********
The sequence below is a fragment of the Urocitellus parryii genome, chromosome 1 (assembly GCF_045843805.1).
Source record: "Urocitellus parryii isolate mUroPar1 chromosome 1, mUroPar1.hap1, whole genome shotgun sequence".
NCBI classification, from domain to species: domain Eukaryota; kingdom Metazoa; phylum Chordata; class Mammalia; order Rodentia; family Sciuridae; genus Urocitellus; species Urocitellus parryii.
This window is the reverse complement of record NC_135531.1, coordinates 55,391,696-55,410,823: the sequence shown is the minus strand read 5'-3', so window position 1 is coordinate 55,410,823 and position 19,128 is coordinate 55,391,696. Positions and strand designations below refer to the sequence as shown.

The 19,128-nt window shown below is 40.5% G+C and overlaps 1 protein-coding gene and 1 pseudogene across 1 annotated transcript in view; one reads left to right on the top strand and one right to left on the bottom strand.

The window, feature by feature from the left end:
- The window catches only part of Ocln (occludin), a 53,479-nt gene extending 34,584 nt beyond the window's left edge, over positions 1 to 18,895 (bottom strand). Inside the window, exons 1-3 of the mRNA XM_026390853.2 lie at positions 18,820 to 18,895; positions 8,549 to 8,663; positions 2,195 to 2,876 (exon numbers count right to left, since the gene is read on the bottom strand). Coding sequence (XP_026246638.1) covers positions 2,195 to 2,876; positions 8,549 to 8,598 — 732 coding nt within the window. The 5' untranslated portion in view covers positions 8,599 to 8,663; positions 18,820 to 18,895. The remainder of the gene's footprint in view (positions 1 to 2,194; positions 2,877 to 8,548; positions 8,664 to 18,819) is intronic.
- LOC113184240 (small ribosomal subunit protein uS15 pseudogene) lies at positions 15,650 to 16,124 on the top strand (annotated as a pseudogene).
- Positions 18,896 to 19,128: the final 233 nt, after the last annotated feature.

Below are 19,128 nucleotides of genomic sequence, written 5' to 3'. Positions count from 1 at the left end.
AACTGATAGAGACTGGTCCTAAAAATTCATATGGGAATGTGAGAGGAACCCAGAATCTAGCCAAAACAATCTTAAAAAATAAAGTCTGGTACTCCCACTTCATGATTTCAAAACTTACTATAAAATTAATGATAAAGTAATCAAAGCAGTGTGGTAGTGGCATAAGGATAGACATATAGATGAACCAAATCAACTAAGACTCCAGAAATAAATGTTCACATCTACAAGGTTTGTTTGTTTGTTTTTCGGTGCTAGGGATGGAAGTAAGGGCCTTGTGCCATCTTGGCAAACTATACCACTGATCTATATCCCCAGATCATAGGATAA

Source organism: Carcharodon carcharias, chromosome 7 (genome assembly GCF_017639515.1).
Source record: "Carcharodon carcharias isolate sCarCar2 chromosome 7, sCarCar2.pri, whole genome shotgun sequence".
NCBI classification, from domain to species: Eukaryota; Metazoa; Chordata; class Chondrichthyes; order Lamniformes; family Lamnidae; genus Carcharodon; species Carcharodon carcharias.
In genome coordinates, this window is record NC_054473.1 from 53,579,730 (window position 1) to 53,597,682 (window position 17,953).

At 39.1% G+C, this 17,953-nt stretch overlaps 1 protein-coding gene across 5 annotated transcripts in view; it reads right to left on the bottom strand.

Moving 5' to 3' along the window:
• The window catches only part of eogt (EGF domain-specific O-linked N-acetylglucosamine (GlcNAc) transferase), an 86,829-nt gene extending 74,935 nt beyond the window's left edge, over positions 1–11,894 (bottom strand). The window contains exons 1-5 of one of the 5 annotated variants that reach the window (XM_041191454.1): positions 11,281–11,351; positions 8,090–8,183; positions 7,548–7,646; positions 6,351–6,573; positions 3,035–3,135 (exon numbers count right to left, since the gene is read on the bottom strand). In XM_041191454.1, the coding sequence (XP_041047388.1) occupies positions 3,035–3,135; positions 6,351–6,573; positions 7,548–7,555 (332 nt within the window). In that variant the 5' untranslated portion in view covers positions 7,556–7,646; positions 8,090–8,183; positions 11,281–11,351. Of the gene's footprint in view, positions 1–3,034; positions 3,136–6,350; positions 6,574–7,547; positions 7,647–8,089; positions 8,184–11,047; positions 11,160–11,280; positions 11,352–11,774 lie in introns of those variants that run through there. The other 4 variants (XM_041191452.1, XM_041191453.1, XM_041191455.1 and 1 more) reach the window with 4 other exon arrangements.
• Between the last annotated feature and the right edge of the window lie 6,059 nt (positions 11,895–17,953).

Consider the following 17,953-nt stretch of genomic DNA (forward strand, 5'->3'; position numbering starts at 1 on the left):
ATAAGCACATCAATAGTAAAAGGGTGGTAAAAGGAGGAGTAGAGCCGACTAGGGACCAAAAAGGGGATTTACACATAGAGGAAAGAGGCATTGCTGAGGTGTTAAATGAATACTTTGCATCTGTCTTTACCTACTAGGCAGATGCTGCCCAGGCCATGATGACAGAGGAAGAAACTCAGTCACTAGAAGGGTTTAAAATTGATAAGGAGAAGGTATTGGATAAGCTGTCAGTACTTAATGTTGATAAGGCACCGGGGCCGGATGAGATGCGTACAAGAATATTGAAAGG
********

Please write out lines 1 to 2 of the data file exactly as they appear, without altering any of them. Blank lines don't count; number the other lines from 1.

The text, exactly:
The sequence below is a fragment of the Urocitellus parryii genome, chromosome 1 (assembly GCF_045843805.1).
Source record: "Urocitellus parryii isolate mUroPar1 chromosome 1, mUroPar1.hap1, whole genome shotgun sequence".